While much has been done over the past few years to halt and reverse the AIDS epidemic, the international community is set to gather for a three-day meeting at United Nations Headquarters in New York later this week in order to propel the global response on a fast-track approach and chart the way towards ending AIDS as a public health threat by 2030 as part of the Sustainable Development Goals (SDGs).
“Ending the AIDS epidemic is a crucial part of achieving the Sustainable Development Goals,”
said UN Secretary-General Ban Ki-moon ahead of the 2016 High-Level Meeting on Ending AIDS, which will take place from 8 to 10 June in the UN General Assembly.
“The 2016 United Nations General Assembly High-Level Meeting on Ending AIDS can help close the gap between needs and services and advance our efforts to leave no one behind,” he added.
Participants at the forum will include Governments, civil society organizations, the private sector, and communities of people living with and affected by HIV.
In 2015, the global community delivered on the AIDS targets of Millennium Development Goal (MDG) 6 – which included halting and reversing the AIDS epidemic – marking the first time a global health target has been met and exceeded.
Indeed, data show that the number of people accessing antiretroviral therapy more than doubled to an estimated 17 million from 2010 to 2015, according to the Global AIDS Update 2016 recently released by the Joint UN Programme on HIV/AIDS (UNAIDS).
The lessons learned in responding to HIV will be crucial to achieving many of the SDGs – a universal set of targets adopted in 2015 that build on the MDGs and which are being used as a framework for the agendas of UN Member States over the next 15 years – and particularly SDG 3, which focuses on good health and well-being and calls for, in particular, ending the AIDS epidemic by 2030.
An integral part of achieving that target will require countries to take a fast-track approach during the next five years in order to ensure that global efforts are accelerated during that time, as highlighted in the Secretary-General’s report, On the fast track to ending the AIDs epidemic.
“We are at a unique moment in history,” stressed UNAIDS Executive Director Michel Sidibé.
“Over the next five years we have a window of opportunity to shift gear and put the global HIV response firmly on the fast-track to end the AIDS epidemic. This meeting will be critical to harnessing the momentum we have built since 2011 and securing global commitment to break the epidemic for good,” he added.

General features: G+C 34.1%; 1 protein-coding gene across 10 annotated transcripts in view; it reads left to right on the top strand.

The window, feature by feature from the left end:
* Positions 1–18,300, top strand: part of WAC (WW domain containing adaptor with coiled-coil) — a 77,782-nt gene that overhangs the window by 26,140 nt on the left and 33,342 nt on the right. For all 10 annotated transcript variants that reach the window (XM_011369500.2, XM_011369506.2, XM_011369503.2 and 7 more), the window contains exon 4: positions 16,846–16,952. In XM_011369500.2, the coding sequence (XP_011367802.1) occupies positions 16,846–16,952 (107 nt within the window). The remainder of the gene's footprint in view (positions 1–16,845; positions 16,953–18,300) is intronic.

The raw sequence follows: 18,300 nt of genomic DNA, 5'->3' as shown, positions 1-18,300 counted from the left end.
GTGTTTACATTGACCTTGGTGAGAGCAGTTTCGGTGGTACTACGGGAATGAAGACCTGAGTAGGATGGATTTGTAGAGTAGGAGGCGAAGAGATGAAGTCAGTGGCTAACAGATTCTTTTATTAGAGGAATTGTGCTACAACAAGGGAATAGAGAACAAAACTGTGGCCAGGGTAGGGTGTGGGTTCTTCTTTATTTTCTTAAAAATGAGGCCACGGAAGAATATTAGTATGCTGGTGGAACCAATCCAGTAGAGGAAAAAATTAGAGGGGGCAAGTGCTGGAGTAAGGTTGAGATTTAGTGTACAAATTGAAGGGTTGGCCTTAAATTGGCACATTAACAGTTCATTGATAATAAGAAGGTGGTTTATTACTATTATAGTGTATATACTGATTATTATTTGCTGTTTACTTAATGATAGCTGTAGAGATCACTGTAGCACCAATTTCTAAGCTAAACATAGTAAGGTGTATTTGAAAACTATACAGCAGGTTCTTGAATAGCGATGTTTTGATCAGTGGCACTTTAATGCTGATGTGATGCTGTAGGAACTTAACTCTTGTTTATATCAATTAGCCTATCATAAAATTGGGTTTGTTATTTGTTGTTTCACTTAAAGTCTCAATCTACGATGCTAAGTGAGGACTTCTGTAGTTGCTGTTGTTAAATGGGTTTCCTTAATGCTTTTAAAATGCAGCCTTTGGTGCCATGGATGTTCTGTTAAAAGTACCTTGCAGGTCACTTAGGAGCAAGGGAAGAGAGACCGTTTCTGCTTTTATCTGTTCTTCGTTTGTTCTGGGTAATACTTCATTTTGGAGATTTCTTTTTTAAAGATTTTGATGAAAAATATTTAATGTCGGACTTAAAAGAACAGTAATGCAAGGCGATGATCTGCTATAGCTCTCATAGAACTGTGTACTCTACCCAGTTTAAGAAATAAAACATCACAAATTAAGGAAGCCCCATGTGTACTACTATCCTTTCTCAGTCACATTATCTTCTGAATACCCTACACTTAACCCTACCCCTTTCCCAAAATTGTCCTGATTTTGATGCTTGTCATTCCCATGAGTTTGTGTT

At the High-Level Meeting, UN Member States are expected to draft a new political declaration on Ending AIDS that will include a set of time-bound targets to scale up the pace of progress. They will use the zero draft of the political declaration as a basis of negotiations.
The meeting will feature a series of four panels as well as a number of side events and round tables covering diverse topics.
Participants will take into account analysis of global data showing that the world has a window of opportunity in which to deliver focused and effective action by fully funding and front-loading HIV investment. Countries and the private sector must come together to increase overall investment in HIV prevention and treatment from the $19 billion available in 2014 to $26 billion annually by 2020.
At the same time, investment in outreach services that ensure that key populations have access to HIV prevention, care and treatment in low- and middle-income countries must increase to about seven per cent of total HIV investment in 2020.
The UNAIDS Fast-Track approach to the AIDS response during the next five years will aim for achieving such targets as fewer than 500,000 people newly infected with HIV; fewer than 500,000 people dying from AIDS-related illnesses; and eliminating HIV-related discrimination.
“I call on all United Nations Member States to unite at the high-level meeting on ending AIDS. Together we can fast-track the end of the AIDS epidemic by 2030,” said Mogens Lykketoft, President of the UN General Assembly, which is hosting the meeting.
The meeting will be co-facilitated by Jürg Lauber, Permanent Representative of Switzerland to the UN, and Patricia Mwaba Kasese-Bota, Permanent Representative of Zambia to the UN.
Ahead of the high-level meeting, a global meeting of mayors on ending AIDS in cities by 2030 is being held at the New York Public Library today. The event, featuring Bill de Blasio, Mayor of New York City, and about 30 other mayors from major cities, was convened in collaboration with UNAIDS and the Fast-Track cities partners, the UN Human Settlements Programme (UN-Habitat) and the International Association of Providers of AIDS Care.
Tomorrow, 7 June, an event on HIV and Security: Past, Present and Future, will be held at UN Headquarters in New York, will focus on achieving the Fast-Track targets as well as gender-based violence prevention in humanitarian emergencies and conflict situations.
On Wednesday, 8 June, an event on Delivering an AIDS-free generation, also to be held in New York, will highlight the achievements of the Global Plan towards the Elimination of New HIV Infections among Children by 2015 and Keeping their Mothers Alive and priority actions to fast-track that response and the goal of ending paediatric AIDS by 2020.
Also on Wednesday, another event to be held in New York, on Breaking the silos: integrated services for adolescent girls and young women, will showcase examples of adolescent-centred policies and programmes and establish commitment to mobilize stakeholders and resources for responses, particularly towards adolescent girls.